No one can tell you what's best for you but I can give my opinion on the having fun at uni thing. I studied at Curtin University for a year as a year abroad from my UK university and there are a number of different clubs and activities to get involved with. I never felt bored and made lots of good friends both international student and Australians, many of which I am still in touch with 10 years later!

You may consider doing the year abroad the other way around so you get to experience uni in the UK too. Good luck for whatever you decide ?

Edited by SarahL
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47 minutes ago, SarahL said:

No one can tell you what's best for you but I can give my opinion on the having fun at uni thing. I studied at Curtin University for a year as a year abroad from my UK university and there are a number of different clubs and activities to get involved with. I never felt bored and made lots of good friends both international student and Australians, many of which I am still in touch with 10 years later!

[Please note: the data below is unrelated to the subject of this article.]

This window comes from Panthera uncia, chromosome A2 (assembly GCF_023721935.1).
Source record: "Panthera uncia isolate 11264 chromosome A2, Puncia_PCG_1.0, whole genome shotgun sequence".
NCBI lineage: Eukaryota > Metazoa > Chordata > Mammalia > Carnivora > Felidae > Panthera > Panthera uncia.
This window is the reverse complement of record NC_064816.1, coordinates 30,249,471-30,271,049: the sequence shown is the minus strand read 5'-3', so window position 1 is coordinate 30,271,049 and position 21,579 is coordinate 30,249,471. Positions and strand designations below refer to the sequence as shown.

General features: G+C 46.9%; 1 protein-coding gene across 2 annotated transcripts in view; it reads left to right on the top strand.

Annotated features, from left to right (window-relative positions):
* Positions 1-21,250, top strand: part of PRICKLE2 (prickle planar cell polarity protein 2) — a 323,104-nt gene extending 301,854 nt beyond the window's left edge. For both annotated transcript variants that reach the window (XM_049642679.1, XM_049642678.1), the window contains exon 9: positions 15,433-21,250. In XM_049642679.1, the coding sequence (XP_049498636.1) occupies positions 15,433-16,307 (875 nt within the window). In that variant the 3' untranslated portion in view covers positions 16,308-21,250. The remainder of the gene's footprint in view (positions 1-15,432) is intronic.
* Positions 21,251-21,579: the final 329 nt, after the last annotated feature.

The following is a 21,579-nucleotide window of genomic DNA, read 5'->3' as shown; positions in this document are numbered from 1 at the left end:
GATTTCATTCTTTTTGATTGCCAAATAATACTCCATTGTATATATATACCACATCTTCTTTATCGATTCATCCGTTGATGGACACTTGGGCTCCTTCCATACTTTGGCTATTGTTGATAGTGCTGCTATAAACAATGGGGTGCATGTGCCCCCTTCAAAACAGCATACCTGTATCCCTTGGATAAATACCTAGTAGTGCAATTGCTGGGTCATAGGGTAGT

You may consider doing the year abroad the other way around so you get to experience uni in the UK too. Good luck for whatever you decide ?

Ah that is good to hear as Curtin is the one I'll be going to ? 

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28 minutes ago, anzfo said:

Ah that is good to hear as Curtin is the one I'll be going to ? 

To be honest the social life at uwa was a bit too good as I failed and dropped out of engineering. I went back to Murdoch and got my degree in computer science. Great little uni, lots of clubs and stuff. Stay away from the vets because they are mad. Never studied at Curtin but wish I had. Went to a few parties there and it is very social. Great gym and a well laid out campus.

I haven't been there in over twenty years, but let's face it, it's Perth. How much can it have changed? We are currently looking at units in the UK for my son. There is a huge variety here. Cambridge reminded me a bit of uwa (don't laugh) and Southampton reminded me of Curtin.

Haven't seen anything like Murdoch yet.

What are you studying btw?